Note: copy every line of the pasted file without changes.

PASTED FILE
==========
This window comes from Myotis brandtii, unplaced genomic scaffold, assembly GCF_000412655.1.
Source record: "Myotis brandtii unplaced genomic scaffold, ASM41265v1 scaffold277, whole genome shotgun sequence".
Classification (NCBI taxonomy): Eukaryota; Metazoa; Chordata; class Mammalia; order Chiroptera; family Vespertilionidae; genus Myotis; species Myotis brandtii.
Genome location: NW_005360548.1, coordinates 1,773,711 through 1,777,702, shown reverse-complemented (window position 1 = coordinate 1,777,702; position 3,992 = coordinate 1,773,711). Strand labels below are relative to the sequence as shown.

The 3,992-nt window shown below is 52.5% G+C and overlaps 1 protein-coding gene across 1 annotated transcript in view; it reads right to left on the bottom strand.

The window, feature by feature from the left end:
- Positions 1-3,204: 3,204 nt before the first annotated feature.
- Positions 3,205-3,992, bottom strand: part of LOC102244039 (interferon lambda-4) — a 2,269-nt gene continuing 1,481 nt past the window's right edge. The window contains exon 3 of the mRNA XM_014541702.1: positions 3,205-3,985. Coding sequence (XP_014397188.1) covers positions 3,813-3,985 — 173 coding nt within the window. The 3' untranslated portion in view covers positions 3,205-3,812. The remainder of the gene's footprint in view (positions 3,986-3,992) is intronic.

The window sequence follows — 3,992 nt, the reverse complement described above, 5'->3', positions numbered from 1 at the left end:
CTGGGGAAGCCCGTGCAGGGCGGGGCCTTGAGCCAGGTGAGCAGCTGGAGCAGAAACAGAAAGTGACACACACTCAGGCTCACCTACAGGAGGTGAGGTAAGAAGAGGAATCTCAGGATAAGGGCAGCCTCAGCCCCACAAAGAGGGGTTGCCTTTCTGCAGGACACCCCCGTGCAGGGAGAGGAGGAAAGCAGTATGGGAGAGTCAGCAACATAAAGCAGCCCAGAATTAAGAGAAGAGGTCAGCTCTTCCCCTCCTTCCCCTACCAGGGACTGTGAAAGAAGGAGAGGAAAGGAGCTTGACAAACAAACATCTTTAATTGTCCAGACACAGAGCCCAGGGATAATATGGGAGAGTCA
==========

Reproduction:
This window comes from Myotis brandtii, unplaced genomic scaffold, assembly GCF_000412655.1.
Source record: "Myotis brandtii unplaced genomic scaffold, ASM41265v1 scaffold277, whole genome shotgun sequence".
Classification (NCBI taxonomy): Eukaryota; Metazoa; Chordata; class Mammalia; order Chiroptera; family Vespertilionidae; genus Myotis; species Myotis brandtii.
Genome location: NW_005360548.1, coordinates 1,773,711 through 1,777,702, shown reverse-complemented (window position 1 = coordinate 1,777,702; position 3,992 = coordinate 1,773,711). Strand labels below are relative to the sequence as shown.

The 3,992-nt window shown below is 52.5% G+C and overlaps 1 protein-coding gene across 1 annotated transcript in view; it reads right to left on the bottom strand.

The window, feature by feature from the left end:
- Positions 1-3,204: 3,204 nt before the first annotated feature.
- Positions 3,205-3,992, bottom strand: part of LOC102244039 (interferon lambda-4) — a 2,269-nt gene continuing 1,481 nt past the window's right edge. The window contains exon 3 of the mRNA XM_014541702.1: positions 3,205-3,985. Coding sequence (XP_014397188.1) covers positions 3,813-3,985 — 173 coding nt within the window. The 3' untranslated portion in view covers positions 3,205-3,812. The remainder of the gene's footprint in view (positions 3,986-3,992) is intronic.

The window sequence follows — 3,992 nt, the reverse complement described above, 5'->3', positions numbered from 1 at the left end:
CTGGGGAAGCCCGTGCAGGGCGGGGCCTTGAGCCAGGTGAGCAGCTGGAGCAGAAACAGAAAGTGACACACACTCAGGCTCACCTACAGGAGGTGAGGTAAGAAGAGGAATCTCAGGATAAGGGCAGCCTCAGCCCCACAAAGAGGGGTTGCCTTTCTGCAGGACACCCCCGTGCAGGGAGAGGAGGAAAGCAGTATGGGAGAGTCAGCAACATAAAGCAGCCCAGAATTAAGAGAAGAGGTCAGCTCTTCCCCTCCTTCCCCTACCAGGGACTGTGAAAGAAGGAGAGGAAAGGAGCTTGACAAACAAACATCTTTAATTGTCCAGACACAGAGCCCAGGGATAATATGGGAGAGTCA